Greater complexity demands more collaboration equals more value.

As the world becomes more complex, there is an increasing need to specialize in order to develop expertise. The more you specialize the more you must then collaborate in order to solve complex problems. However, the value such collaboration delivers is often hidden in traditional measurement models.

For years, scientists have become more and more specialized in their areas of study and research. But if they are to achieve anything of worth they must collaborate with their colleagues. In 1978, the average number of authors per academic article was less than two. By 2010, it was almost five. You can’t solve complex problems on your own.

Most organizations are organized and measured based on departments, countries, divisions, units, channels. In larger organizations you can have website teams that hardly interact with social media teams. In fact, they often see each other as competitors for budget and prestige.

The team that works on supporting web content often doesn’t talk much with the people who create the marketing web content. Even within support you can find teams responsible for documentation, communities, etc. And then you’ve got the IT team often managing the technology with very little interaction with the other teams that need to use it.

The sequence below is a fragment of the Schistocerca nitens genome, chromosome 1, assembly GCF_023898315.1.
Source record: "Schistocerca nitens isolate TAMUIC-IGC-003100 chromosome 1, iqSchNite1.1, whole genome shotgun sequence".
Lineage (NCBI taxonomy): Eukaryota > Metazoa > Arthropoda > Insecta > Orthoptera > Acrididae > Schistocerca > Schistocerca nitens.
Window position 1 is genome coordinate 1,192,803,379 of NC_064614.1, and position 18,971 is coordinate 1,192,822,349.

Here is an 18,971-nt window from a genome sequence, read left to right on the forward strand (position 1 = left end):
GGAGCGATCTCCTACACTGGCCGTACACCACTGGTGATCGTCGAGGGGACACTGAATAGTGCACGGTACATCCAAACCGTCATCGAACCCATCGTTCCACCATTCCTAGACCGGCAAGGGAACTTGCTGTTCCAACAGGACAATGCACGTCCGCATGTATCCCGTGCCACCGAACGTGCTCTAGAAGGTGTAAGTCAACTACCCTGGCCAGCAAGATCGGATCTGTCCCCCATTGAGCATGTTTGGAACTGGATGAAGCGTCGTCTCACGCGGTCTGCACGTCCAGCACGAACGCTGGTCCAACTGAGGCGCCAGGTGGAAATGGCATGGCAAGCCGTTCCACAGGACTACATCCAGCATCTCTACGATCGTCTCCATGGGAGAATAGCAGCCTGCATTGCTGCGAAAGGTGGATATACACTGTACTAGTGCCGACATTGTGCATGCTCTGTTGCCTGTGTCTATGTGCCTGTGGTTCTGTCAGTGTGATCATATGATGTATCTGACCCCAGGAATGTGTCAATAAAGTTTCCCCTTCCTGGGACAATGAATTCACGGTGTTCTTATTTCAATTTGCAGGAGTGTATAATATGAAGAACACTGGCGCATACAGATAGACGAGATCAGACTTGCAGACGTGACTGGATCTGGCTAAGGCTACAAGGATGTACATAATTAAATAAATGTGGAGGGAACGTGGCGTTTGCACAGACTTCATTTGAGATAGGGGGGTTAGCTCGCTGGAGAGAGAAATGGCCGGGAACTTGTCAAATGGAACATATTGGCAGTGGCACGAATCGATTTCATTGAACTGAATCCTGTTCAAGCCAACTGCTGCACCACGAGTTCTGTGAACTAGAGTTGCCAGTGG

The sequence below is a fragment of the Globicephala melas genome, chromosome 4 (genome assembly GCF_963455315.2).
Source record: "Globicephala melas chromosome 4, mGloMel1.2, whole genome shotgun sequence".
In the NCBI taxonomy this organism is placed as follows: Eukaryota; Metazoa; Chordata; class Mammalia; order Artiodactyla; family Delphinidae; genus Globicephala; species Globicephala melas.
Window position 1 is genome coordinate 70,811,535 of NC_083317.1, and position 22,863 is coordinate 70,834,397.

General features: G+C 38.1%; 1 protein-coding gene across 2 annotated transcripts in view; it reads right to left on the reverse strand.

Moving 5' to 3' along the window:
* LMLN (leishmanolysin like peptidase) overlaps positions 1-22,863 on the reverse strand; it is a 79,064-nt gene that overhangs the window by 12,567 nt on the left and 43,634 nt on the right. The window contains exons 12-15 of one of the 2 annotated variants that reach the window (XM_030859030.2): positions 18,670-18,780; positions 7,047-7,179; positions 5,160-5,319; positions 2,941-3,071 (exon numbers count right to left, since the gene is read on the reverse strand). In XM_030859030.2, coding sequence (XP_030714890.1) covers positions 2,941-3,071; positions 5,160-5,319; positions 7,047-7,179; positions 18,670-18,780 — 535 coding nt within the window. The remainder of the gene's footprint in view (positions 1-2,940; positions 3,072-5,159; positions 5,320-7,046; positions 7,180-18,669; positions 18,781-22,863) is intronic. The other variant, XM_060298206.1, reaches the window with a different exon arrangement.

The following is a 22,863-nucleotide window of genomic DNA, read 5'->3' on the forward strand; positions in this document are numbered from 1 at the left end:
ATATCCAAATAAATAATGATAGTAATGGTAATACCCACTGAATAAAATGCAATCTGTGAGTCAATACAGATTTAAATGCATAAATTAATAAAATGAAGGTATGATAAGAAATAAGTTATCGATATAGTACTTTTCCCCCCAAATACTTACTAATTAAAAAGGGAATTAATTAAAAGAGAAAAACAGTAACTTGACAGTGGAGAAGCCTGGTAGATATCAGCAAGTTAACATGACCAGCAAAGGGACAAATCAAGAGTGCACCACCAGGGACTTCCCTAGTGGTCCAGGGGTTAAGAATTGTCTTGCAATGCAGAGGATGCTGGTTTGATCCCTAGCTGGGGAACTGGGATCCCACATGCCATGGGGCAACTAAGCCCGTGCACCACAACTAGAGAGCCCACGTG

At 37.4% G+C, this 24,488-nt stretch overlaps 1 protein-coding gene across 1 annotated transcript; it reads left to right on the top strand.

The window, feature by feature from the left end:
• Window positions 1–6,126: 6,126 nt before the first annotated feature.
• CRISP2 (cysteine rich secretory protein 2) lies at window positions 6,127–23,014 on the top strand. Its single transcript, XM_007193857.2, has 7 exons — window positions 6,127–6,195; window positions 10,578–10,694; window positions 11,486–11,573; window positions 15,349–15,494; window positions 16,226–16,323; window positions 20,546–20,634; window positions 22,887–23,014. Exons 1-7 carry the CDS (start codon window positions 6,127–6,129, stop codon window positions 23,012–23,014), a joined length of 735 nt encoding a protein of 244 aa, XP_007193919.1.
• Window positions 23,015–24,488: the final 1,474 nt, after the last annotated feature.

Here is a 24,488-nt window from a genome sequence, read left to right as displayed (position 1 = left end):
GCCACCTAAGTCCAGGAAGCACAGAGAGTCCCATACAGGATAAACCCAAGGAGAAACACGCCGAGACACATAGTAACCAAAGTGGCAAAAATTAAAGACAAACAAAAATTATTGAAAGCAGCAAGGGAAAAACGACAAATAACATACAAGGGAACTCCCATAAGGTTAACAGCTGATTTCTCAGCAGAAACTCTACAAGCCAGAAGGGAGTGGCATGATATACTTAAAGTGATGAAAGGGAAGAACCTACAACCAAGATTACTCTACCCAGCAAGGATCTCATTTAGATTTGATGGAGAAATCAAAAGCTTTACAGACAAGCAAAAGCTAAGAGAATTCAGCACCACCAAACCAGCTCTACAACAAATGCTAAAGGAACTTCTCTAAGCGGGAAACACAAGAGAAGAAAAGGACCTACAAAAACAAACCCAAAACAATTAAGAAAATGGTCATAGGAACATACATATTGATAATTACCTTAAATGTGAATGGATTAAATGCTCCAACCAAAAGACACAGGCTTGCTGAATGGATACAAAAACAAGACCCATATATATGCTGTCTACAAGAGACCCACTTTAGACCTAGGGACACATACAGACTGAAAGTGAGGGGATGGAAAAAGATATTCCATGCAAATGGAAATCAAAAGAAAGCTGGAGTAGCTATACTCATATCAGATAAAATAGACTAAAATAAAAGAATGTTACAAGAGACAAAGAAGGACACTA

Why does this happen? Because it is functionally easier to manage and measure. Work that occurs within a clearly defined unit of a business has boundaries, budgets and staff. It’s relatively easy to track who is doing what. They say if you can’t measure it, you can’t manage it. But many organizations find things that are easy to measure and only manage those.

Collaboration is hard. It’s messy. And it seems to be time consuming. Some believe that you get much more done when you don’t collaborate. But what is it you get done? One manager told me that he didn’t have time to collaborate. My reply was: “So, you don’t have time to do it right, but you do have time to do it wrong?”

Learning Opportunities

Collaboration leads to greater value and higher profit, according to Heidi K. Gardner in an excellent piece of research on professional services firms entitled "When Senior Managers Won’t Collaborate." When the specialists within these firms collaborated with each other, “their firms earn higher margins, inspire greater client loyalty, and gain a competitive edge,” Gardner states. “But for the professionals involved, the financial benefits of collaboration accrue slowly, and other advantages are hard to quantify.”

The Norwegian Cancer Society used to have 45 people contributing to their website who hardly ever interacted with each other, resulting in content duplication and 5,000 pages. Now they have six professionals who work very closely together. They have 1,000 pages and all of their key metrics of success are surging ahead. Less people, more collaboration, greater value.

“For a firm, the financial benefits of multidisciplinary collaboration are unambiguous. Simply put, the more disciplines that are involved in a client engagement, the greater the annual average revenue the client generates,” Gardner states.

The fit collaborate. The clever collaborate. The ambitious collaborate. The silo is the dinosaur. Yes, collaboration is more complex, messy and seems time consuming, but the more complex the world becomes the more the successful will collaborate.